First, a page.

PETA’S ‘Holy Cow’ Billboard Greets Kumbh Mela Revelers

Posted on by PETA

Showing an animal who’s a cross between a cow and a chicken next to the words “Holy Cow: If You Wouldn’t Eat One, Why Eat the Other? Go Vegan”, PETA India’s brand-new billboard is greeting celebrants on their way to Kumbh Mela – which is billed as the largest religious gathering in the world. PETA’s point? Hindus consider it a sin to kill cows because they are seen asholy – but other animals, such as chickens,deserve to be kept off plates, too.

PETA billboard near the Indira Nagar Church, RathchakraChowk, Indira Nagar.

PETA billboard near the Indira Nagar Church, RathchakraChowk, Indira Nagar.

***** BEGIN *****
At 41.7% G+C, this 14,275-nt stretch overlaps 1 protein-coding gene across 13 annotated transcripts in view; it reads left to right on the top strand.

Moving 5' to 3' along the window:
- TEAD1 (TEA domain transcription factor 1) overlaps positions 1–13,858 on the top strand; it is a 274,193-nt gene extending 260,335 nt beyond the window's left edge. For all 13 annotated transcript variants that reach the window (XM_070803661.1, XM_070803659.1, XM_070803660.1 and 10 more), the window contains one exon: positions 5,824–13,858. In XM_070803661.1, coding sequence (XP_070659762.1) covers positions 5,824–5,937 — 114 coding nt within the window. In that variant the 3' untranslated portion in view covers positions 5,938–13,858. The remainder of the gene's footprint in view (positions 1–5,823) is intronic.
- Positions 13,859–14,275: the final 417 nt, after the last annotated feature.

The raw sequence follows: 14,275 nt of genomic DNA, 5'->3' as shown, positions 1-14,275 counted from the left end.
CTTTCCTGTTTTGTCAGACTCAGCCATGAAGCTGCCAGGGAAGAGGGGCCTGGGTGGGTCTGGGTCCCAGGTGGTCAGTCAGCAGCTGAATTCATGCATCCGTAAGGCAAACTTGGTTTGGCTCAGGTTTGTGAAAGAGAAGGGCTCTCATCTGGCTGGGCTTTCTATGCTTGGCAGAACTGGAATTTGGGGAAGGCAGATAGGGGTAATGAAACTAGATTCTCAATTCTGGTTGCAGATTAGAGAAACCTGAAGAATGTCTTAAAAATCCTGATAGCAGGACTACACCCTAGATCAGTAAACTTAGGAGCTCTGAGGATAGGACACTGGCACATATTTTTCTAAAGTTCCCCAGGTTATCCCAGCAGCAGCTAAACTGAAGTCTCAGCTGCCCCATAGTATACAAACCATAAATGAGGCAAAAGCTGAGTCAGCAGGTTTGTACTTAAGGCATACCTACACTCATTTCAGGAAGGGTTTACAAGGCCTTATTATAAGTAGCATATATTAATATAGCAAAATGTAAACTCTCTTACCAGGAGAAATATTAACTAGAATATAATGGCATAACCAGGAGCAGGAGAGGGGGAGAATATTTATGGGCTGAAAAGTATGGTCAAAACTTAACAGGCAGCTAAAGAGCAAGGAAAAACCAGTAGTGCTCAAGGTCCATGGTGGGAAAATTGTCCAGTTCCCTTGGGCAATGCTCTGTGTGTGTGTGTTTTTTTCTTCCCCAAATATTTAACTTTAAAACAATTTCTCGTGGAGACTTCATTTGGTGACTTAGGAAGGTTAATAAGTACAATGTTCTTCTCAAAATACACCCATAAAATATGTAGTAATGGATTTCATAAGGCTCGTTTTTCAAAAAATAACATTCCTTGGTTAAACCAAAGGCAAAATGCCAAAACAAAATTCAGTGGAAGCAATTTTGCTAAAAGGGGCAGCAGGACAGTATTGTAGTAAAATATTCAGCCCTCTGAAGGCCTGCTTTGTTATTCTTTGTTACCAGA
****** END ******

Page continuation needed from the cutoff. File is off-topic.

Chickens on factory farms are crowded by the thousands into dark sheds that reek of ammonia from the accumulated waste in which the animals are forced to stand. These birds never see the light of day and are denied everything that is natural and important to them.

India’s factory farms raise millions of birds a year

They and other animals killed for food are crammed into vehicles for slaughter in such high numbers that many break their bones, suffocate or die en route. At slaughterhouses, workers often hack at the throats of goats, sheep and other animals with dull blades.

goat slaughtered

And fish are suffocated or cut open while they’re still alive on the decks of fishing boats.

Fish cruelty

In addition, vegans and vegetarians are, on average, fitter and trimmer than meat-eaters are and less likely to develop heart disease, diabetes and cancer – all of which are major health problems in India. Raising animals for food is also a leading cause of water pollution and land degradation – and a recent United Nationsreport concluded that a global shift towards a vegan diet is necessary to combat the worst effects of climate change.

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